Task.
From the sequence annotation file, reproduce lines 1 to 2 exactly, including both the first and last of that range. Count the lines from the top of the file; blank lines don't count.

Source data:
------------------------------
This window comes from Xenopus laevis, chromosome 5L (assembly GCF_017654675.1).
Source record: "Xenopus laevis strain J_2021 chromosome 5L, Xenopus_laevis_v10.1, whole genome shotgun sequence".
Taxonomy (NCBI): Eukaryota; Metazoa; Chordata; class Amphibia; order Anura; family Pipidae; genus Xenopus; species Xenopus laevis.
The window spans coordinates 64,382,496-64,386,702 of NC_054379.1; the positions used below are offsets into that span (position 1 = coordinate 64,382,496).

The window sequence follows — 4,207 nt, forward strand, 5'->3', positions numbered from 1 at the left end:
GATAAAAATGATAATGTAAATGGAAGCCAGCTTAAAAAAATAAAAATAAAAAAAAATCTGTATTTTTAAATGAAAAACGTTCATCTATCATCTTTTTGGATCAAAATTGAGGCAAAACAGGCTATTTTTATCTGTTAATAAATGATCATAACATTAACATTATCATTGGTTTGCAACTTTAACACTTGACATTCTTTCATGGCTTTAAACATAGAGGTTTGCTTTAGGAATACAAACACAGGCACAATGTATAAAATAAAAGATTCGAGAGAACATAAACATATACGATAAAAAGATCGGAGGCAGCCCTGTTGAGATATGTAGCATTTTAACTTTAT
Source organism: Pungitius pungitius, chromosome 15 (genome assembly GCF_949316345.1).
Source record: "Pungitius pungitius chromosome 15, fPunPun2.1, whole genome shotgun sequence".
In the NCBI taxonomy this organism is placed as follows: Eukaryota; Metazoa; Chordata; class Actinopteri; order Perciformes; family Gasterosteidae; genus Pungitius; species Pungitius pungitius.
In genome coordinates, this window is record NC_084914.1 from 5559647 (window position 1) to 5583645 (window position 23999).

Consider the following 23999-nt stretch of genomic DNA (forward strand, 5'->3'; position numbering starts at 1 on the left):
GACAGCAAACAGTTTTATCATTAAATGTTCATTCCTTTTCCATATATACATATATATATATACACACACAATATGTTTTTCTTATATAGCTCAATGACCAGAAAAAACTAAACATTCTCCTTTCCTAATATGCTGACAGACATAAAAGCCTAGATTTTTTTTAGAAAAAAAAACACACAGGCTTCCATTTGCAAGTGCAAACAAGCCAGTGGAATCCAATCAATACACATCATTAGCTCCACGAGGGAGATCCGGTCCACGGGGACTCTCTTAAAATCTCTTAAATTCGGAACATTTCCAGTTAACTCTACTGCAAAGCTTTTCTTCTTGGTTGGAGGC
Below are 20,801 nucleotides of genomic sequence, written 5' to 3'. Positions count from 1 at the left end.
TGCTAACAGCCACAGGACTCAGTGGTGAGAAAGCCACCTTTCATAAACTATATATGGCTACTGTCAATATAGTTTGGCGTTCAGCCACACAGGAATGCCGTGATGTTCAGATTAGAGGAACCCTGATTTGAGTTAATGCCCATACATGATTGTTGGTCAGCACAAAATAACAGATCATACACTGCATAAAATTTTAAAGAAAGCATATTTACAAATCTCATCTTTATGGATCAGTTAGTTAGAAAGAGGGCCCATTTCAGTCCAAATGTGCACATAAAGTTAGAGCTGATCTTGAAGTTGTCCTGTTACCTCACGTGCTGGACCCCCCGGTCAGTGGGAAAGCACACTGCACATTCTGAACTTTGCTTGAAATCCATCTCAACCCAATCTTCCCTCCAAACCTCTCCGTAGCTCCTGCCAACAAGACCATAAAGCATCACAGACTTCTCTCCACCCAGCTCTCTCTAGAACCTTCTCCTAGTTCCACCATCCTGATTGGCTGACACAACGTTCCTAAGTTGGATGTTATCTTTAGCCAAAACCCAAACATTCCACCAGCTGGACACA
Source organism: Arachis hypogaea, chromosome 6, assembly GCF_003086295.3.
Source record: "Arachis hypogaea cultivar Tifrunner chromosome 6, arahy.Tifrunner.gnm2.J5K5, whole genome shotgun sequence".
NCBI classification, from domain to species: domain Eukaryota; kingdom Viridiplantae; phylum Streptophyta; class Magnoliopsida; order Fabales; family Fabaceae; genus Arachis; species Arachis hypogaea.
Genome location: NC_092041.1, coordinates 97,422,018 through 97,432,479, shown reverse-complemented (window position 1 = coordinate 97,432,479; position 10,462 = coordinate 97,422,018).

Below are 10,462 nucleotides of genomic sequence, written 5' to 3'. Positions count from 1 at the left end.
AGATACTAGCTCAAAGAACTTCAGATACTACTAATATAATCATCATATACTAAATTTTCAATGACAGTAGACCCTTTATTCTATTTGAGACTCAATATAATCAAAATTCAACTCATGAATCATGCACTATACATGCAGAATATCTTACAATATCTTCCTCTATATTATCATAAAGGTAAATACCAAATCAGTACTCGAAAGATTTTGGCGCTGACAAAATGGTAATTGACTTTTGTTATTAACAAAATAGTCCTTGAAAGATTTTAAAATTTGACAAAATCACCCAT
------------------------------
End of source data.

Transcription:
This window comes from Xenopus laevis, chromosome 5L (assembly GCF_017654675.1).
Source record: "Xenopus laevis strain J_2021 chromosome 5L, Xenopus_laevis_v10.1, whole genome shotgun sequence".